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Saturday, September 10, 2011

Automatic Standing: The American States in Federalism Cases

Unlike that of the E.U., the U.S. system of public governance is structurally biased toward  political consolidation at the expense of federalism. In fact, the bias extends to jurisprudence. This is evident in a ruling by the U.S. Court of Appeals for the Fourth Circuit on September 8, 2011 against Virginia on the 2010 federal health-insurance reform law.

According to the Wall Street Journal, at issue was “whether the federal government can require Americans to either carry health insurance or pay a fee starting in 2014.” In a unanimous opinion, a three-judge panel at the U.S. Court of Appeals for the Fourth Circuit in Richmond Virginia “found Virginia Attorney General Ken Cuccinelli lacked legal standing to bring his challenge. That threw out a ruling [in 2010] by a lower court judge who said Mr.Cuccinelli was entitled to sue and found the law’s requirement to carry insurance went beyond Congress’s powers under the U.S. Constitution. Mr. Cuccinelli, a Republican, had argued Virginia had standing because, shortly after President Barack Obama signed the health law, the state’s previous governor had signed a law saying the state’s residents shouldn’t be required to carry health insurance. But the Fourth Circuit judges found that law alone wasn’t enough to generate standing for Virginia, and the state couldn’t show it was directly burdened by the insurance requirement. ‘If we were to adopt Virginia’s standing theory, each state could become a roving constitutional watchdog of sorts; no issue, no matter how generalized or quintessentially political, would fall beyond a state’s power to litigate in federal court,’ Judge Diana Gribbon Motz wrote. She and the other two judges were appointed by Democratic presidents.”


In her statement, Judge Motz fails to grasp one of the fundamental mechanisms of modern federalism—namely, that the two systems of government—that of the states and the federal government—check and balance each other. This is necessary because governmental sovereignty is divided up between the two systems in modern federalism. The division and the related enforcement mechanism of “check and balance” are means of protecting the citizens’ liberty at the expense of tyranny (i.e., unaccountable government action). For modern federalism to work effectively, any encroachment on the sovereignty of one system by the other must be repelled. Otherwise, even one successful encroachment by one system could snowball into such an imbalance of sovereignty between the two systems that the federalism itself is defeated and the union is either de facto dissolved or consolidated with the people’s liberty paying the ultimate price.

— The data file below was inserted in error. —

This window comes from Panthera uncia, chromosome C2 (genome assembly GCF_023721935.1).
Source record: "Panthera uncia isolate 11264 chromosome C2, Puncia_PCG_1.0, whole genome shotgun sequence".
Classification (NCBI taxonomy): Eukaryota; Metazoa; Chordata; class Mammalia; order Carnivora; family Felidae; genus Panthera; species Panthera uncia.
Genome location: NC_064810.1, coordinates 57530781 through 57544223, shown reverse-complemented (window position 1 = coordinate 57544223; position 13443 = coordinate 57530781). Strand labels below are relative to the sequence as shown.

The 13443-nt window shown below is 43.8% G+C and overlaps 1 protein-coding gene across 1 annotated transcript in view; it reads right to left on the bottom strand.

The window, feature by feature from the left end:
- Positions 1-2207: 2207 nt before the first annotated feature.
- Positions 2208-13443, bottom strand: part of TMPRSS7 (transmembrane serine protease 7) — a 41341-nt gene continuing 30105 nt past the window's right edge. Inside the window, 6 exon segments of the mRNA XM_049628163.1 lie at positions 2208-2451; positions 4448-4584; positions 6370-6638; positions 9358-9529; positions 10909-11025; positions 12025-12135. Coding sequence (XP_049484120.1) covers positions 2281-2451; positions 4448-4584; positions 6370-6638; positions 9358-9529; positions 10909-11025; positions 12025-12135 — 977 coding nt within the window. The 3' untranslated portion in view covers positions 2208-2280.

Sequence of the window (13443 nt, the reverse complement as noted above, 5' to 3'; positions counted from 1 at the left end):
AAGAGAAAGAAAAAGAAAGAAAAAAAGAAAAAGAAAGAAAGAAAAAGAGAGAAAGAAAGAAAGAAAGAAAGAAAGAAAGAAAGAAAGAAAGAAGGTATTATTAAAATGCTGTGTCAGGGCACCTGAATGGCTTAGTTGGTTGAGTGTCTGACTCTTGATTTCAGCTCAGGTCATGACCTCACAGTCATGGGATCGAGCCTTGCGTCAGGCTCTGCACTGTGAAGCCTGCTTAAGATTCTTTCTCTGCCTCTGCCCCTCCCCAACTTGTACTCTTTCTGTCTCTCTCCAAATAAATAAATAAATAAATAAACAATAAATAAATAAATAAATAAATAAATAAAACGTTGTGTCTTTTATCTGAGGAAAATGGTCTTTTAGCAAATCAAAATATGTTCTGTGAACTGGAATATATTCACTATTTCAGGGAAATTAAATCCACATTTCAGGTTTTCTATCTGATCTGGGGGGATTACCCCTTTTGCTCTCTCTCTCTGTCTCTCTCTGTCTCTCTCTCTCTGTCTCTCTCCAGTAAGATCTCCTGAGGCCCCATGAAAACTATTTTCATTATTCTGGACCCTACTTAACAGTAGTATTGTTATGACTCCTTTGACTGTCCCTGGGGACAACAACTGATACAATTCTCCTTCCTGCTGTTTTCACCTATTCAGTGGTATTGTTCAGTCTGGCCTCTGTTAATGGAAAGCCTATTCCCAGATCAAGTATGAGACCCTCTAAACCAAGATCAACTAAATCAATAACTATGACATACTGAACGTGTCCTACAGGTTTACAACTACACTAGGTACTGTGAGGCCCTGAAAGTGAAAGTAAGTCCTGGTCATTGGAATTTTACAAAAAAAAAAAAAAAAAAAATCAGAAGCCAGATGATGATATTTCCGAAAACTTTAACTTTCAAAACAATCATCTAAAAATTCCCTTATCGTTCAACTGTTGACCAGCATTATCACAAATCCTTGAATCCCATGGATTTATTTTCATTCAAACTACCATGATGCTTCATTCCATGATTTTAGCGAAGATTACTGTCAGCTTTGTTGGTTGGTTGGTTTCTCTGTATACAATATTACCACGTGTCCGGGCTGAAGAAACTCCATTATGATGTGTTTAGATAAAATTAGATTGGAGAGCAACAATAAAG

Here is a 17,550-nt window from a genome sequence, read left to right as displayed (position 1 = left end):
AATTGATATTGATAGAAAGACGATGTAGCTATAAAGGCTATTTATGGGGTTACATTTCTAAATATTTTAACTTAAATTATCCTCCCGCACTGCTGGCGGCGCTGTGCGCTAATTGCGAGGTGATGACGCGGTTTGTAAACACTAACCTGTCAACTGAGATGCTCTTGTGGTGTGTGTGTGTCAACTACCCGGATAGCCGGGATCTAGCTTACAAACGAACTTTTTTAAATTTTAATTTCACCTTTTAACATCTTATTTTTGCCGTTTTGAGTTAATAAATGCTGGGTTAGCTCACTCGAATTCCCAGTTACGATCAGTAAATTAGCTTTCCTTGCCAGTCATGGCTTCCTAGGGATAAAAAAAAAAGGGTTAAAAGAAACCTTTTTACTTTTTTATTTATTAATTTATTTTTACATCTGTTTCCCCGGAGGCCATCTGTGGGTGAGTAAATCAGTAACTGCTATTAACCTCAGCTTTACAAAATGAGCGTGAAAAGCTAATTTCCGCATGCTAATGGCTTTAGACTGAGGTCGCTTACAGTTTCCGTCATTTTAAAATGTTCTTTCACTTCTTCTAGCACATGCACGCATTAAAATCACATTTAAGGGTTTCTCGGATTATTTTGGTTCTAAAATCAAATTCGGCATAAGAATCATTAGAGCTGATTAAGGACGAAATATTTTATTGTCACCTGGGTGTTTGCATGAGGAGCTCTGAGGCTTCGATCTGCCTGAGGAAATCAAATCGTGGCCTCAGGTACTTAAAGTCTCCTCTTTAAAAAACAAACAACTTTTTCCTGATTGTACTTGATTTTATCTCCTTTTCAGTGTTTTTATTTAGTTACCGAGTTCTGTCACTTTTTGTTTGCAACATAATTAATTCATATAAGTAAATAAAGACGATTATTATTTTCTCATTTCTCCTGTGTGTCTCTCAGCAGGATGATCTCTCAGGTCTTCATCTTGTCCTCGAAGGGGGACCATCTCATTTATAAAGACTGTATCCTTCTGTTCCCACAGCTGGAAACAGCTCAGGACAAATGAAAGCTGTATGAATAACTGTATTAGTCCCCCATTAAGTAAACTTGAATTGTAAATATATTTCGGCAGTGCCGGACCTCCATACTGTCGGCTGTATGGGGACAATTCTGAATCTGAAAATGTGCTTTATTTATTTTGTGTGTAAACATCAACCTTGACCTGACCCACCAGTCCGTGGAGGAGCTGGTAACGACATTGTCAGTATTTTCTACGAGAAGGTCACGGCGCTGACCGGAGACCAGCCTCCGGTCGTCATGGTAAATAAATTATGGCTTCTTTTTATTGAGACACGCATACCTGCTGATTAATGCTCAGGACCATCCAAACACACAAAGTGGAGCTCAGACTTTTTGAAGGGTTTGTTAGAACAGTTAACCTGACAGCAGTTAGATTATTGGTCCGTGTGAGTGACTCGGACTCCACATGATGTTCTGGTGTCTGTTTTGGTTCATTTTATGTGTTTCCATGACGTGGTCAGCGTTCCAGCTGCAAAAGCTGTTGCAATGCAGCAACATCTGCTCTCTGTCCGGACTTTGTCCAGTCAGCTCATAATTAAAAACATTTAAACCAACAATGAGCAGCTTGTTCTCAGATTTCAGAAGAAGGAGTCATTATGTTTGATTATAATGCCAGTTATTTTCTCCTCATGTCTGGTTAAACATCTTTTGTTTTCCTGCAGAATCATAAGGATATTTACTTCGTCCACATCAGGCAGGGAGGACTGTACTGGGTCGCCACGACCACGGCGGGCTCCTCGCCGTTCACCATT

Accordingly, governments of republics that are members of a modern federal system of governance have standing constitutionally, as semi-sovereign members, to challenge possible encroachments by the general government. I contend that Virginia had standing in the appeal because a Congressional over-reach based on the interstate commerce clause (i.e., the enumerated power authorizing Congress to regulate the commerce between two or more states) would be at the expense of Virginia’s sovereign sphere. Moreover, it is in the interest of the federal system itself, and the U.S. Constitution, that members or branches of one of the two systems of government have standing to contest over-extensions by a member or branch of the other system because otherwise one system could come to eclipse the power of the other (i.e., consolidation or dissolution).

It could be argued that Virginia’s standing is pretty obvious given Virginia’s membership in the U.S. federal system and the fact that Congress’s encroachment would be at the expense of the polity members because the federal law would bind the Virginia government. The fact that the appeals court is itself a member of one of the branches of one of the parties may account for the judge’s refusal to find standing.

In terms of the constitutional law jurisprudence, being burdened should not be required of Virginia in order for the republic to have standing; merely having an interest in terms of its sovereignty should be sufficient. Such an interest is triggered by a possible encroachment by Congress beyond its enumerated powers because the Virginia government would not otherwise be confined in its legislative, executive or judicial actions. Above all, it is in the interest of the federal system itself, and thus the United States, that both systems of government within the system have standing to contest any and all possible encroachments. Perhaps if the state governments’ standing were recognized where it is possible that Congress, the president or a federal court has unduly constricted the states’ semi-sovereign situs in the federal constitutional order, the U.S. system of public governance would be closer to federalism rather than consolidation. Given the extent of the latter, it would not be a bad thing to have each state “become a roving constitutional watchdog of sorts; no issue, no matter how generalized or quintessentially political, would fall beyond a state’s power to litigate in federal court.” Perhaps then a balance of power—and of the respective sovereignties—which is necessary for a modern federal system (i.e., not confederalism, such as in an alliance), would be within reach; the check and balance between governments that exists in viable federalism could once again function (if it ever did in the American context).


Janet Adamy, “Court Upholds Health Law,” Wall Street Journal, September 9, 2011. http://online.wsj.com/article/SB10001424053111903285704576558671304247398.html